Fewer than 1,400 Canadians under the age of 65 have died from Covid-19, yet thousands more have perished from the side effects of pandemic-driven lockdowns, new data from Statistics Canada suggests.
In a new report, the national statistical agency examined excess mortality in people 64 and younger since the start of the pandemic. There have been 5,535 more deaths than expected in the 12 months to April 2021.
Over the same period, there were 1,380 deaths for that age group attributed to Covid-19, it said, “suggesting that the excess mortality is, in large part, related to other factors such as increases in the number deaths attributed to causes associated with substance use and misuse, including unintentional (accidental) poisonings and diseases and conditions related to alcohol consumption.”
For instance, StatsCan reported that accidental poisoning deaths reached a new high during the pandemic, driven particularly by increases in Ontario, British Columbia and Alberta, amid evidence that substance abuse increased in those provinces during the pandemic and access to harm reduction programs and other support services was disrupted.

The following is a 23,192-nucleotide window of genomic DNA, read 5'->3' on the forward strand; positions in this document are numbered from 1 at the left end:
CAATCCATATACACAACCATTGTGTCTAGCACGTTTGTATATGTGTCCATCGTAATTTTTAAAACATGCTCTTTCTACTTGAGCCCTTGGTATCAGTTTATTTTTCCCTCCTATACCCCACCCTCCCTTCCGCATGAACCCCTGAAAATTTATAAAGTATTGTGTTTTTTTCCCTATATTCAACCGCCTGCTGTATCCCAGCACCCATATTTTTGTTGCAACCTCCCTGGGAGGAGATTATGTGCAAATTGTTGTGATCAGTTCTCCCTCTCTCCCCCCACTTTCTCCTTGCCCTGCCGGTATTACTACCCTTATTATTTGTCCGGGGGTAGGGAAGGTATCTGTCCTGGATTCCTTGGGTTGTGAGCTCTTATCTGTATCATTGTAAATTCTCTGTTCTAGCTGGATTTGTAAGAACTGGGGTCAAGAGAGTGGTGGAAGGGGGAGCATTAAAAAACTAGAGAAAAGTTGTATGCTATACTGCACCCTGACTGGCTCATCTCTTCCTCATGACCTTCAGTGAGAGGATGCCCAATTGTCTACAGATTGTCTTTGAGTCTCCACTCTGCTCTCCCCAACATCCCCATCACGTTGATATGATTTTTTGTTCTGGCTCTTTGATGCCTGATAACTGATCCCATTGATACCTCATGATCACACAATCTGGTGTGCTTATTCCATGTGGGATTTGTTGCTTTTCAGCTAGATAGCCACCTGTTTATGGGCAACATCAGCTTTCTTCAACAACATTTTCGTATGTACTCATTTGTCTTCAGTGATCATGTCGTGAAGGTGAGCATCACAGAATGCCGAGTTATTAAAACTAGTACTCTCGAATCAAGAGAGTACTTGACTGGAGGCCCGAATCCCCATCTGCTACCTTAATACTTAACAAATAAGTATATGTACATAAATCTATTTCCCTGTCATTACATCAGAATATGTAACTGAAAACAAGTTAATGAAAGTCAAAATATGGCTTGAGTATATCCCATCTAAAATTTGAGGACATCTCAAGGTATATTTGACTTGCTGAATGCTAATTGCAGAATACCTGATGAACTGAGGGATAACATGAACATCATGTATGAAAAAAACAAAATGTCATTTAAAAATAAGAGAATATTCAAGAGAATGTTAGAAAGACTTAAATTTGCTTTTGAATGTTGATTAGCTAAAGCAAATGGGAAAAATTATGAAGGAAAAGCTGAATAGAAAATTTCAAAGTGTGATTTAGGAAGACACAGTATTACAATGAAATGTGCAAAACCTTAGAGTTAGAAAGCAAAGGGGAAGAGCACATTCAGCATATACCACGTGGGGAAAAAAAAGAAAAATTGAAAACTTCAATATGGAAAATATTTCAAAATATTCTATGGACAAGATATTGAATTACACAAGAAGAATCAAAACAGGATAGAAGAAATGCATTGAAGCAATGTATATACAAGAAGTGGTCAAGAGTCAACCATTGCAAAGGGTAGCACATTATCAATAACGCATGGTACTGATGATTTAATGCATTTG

At the height of the opioid crisis in 2017, the annual mortality rate from accidental poisonings was 10.2 deaths per 100,000 people, StatsCan said. Yet, provisional data for 2020 indicated that the rate during the pandemic was 11.3 deaths per 100,000.
Deaths from opioid, narcotic and hallucinogen overdoses, and from overdoses of unspecified drugs or drug combinations, both rose in 2020, accounting for 88% of unintentional poisoning deaths last year.
At the same time, the number and rate of alcohol-induced deaths among people under the age of 65 also increased in 2020, StatsCan reported.
“As with deaths attributed to accidental poisoning, the disruption of support programs and services to reduce alcohol use may also have been a factor contributing to the rise in alcohol-induced deaths during the pandemic,” StatsCan said.
“Also, the economic, social, and psychological impacts of the pandemic as well as the public health measures in place may have played a role in increasing alcohol use among some individuals,” it noted.